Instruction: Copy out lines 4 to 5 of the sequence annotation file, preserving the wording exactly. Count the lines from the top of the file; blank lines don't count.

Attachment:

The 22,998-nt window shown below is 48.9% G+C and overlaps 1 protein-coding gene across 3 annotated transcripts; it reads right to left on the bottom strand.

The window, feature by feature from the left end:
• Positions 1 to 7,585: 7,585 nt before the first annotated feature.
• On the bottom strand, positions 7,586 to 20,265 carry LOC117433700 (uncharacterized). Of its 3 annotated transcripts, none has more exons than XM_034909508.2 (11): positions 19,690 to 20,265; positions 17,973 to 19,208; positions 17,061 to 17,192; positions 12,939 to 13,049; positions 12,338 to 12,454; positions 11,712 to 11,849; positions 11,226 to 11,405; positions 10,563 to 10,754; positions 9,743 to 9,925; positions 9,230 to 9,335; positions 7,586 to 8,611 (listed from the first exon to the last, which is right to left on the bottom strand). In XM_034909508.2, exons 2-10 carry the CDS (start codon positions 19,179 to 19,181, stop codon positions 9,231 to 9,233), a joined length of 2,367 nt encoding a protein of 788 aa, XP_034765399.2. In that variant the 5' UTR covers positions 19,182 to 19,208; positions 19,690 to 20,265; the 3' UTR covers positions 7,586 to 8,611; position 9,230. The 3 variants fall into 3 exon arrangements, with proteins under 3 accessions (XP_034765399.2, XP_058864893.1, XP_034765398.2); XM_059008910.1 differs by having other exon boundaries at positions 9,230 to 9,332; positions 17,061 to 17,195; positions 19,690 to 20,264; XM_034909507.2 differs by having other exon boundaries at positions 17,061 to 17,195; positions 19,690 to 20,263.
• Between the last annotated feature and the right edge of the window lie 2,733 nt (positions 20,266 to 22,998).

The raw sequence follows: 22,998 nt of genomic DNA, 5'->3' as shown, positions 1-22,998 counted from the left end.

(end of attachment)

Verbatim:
• On the bottom strand, positions 7,586 to 20,265 carry LOC117433700 (uncharacterized). Of its 3 annotated transcripts, none has more exons than XM_034909508.2 (11): positions 19,690 to 20,265; positions 17,973 to 19,208; positions 17,061 to 17,192; positions 12,939 to 13,049; positions 12,338 to 12,454; positions 11,712 to 11,849; positions 11,226 to 11,405; positions 10,563 to 10,754; positions 9,743 to 9,925; positions 9,230 to 9,335; positions 7,586 to 8,611 (listed from the first exon to the last, which is right to left on the bottom strand). In XM_034909508.2, exons 2-10 carry the CDS (start codon positions 19,179 to 19,181, stop codon positions 9,231 to 9,233), a joined length of 2,367 nt encoding a protein of 788 aa, XP_034765399.2. In that variant the 5' UTR covers positions 19,182 to 19,208; positions 19,690 to 20,265; the 3' UTR covers positions 7,586 to 8,611; position 9,230. The 3 variants fall into 3 exon arrangements, with proteins under 3 accessions (XP_034765399.2, XP_058864893.1, XP_034765398.2); XM_059008910.1 differs by having other exon boundaries at positions 9,230 to 9,332; positions 17,061 to 17,195; positions 19,690 to 20,264; XM_034909507.2 differs by having other exon boundaries at positions 17,061 to 17,195; positions 19,690 to 20,263.
• Between the last annotated feature and the right edge of the window lie 2,733 nt (positions 20,266 to 22,998).